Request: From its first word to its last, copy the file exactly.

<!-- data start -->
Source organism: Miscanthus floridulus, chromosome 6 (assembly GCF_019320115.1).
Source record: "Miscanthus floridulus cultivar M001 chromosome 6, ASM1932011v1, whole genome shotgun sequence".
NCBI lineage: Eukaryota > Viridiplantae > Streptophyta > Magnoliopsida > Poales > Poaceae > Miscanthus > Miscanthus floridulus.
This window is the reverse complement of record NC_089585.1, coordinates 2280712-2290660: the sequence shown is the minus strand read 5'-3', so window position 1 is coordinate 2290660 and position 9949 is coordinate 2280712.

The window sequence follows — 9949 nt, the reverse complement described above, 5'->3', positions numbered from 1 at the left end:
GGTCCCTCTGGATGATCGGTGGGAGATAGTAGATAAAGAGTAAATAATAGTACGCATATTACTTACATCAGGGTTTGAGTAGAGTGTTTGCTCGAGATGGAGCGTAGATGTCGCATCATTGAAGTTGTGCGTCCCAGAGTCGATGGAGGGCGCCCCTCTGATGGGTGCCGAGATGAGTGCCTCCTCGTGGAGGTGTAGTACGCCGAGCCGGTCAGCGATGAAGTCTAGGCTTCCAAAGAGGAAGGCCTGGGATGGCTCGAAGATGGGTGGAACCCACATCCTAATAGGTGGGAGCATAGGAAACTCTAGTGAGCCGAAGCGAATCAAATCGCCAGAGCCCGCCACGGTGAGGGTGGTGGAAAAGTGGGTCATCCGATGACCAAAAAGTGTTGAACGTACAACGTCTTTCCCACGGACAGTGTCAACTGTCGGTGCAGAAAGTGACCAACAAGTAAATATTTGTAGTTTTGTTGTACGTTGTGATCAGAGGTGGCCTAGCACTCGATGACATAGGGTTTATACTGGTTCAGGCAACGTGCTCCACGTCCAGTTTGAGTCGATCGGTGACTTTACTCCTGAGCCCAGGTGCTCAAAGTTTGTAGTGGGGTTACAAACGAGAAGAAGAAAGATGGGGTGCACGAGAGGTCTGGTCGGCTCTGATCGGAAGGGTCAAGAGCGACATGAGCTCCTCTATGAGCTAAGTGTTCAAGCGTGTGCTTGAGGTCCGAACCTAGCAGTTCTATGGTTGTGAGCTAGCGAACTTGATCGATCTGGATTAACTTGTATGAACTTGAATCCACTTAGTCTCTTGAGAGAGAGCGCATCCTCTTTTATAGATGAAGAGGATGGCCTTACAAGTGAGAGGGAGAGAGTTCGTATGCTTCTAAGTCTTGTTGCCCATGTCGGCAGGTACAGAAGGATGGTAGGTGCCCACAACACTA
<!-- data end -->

Source organism: Miscanthus floridulus, chromosome 6 (assembly GCF_019320115.1).
Source record: "Miscanthus floridulus cultivar M001 chromosome 6, ASM1932011v1, whole genome shotgun sequence".
NCBI lineage: Eukaryota > Viridiplantae > Streptophyta > Magnoliopsida > Poales > Poaceae > Miscanthus > Miscanthus floridulus.
This window is the reverse complement of record NC_089585.1, coordinates 2280712-2290660: the sequence shown is the minus strand read 5'-3', so window position 1 is coordinate 2290660 and position 9949 is coordinate 2280712.

The window sequence follows — 9949 nt, the reverse complement described above, 5'->3', positions numbered from 1 at the left end:
GGTCCCTCTGGATGATCGGTGGGAGATAGTAGATAAAGAGTAAATAATAGTACGCATATTACTTACATCAGGGTTTGAGTAGAGTGTTTGCTCGAGATGGAGCGTAGATGTCGCATCATTGAAGTTGTGCGTCCCAGAGTCGATGGAGGGCGCCCCTCTGATGGGTGCCGAGATGAGTGCCTCCTCGTGGAGGTGTAGTACGCCGAGCCGGTCAGCGATGAAGTCTAGGCTTCCAAAGAGGAAGGCCTGGGATGGCTCGAAGATGGGTGGAACCCACATCCTAATAGGTGGGAGCATAGGAAACTCTAGTGAGCCGAAGCGAATCAAATCGCCAGAGCCCGCCACGGTGAGGGTGGTGGAAAAGTGGGTCATCCGATGACCAAAAAGTGTTGAACGTACAACGTCTTTCCCACGGACAGTGTCAACTGTCGGTGCAGAAAGTGACCAACAAGTAAATATTTGTAGTTTTGTTGTACGTTGTGATCAGAGGTGGCCTAGCACTCGATGACATAGGGTTTATACTGGTTCAGGCAACGTGCTCCACGTCCAGTTTGAGTCGATCGGTGACTTTACTCCTGAGCCCAGGTGCTCAAAGTTTGTAGTGGGGTTACAAACGAGAAGAAGAAAGATGGGGTGCACGAGAGGTCTGGTCGGCTCTGATCGGAAGGGTCAAGAGCGACATGAGCTCCTCTATGAGCTAAGTGTTCAAGCGTGTGCTTGAGGTCCGAACCTAGCAGTTCTATGGTTGTGAGCTAGCGAACTTGATCGATCTGGATTAACTTGTATGAACTTGAATCCACTTAGTCTCTTGAGAGAGAGCGCATCCTCTTTTATAGATGAAGAGGATGGCCTTACAAGTGAGAGGGAGAGAGTTCGTATGCTTCTAAGTCTTGTTGCCCATGTCGGCAGGTACAGAAGGATGGTAGGTGCCCACAACACTA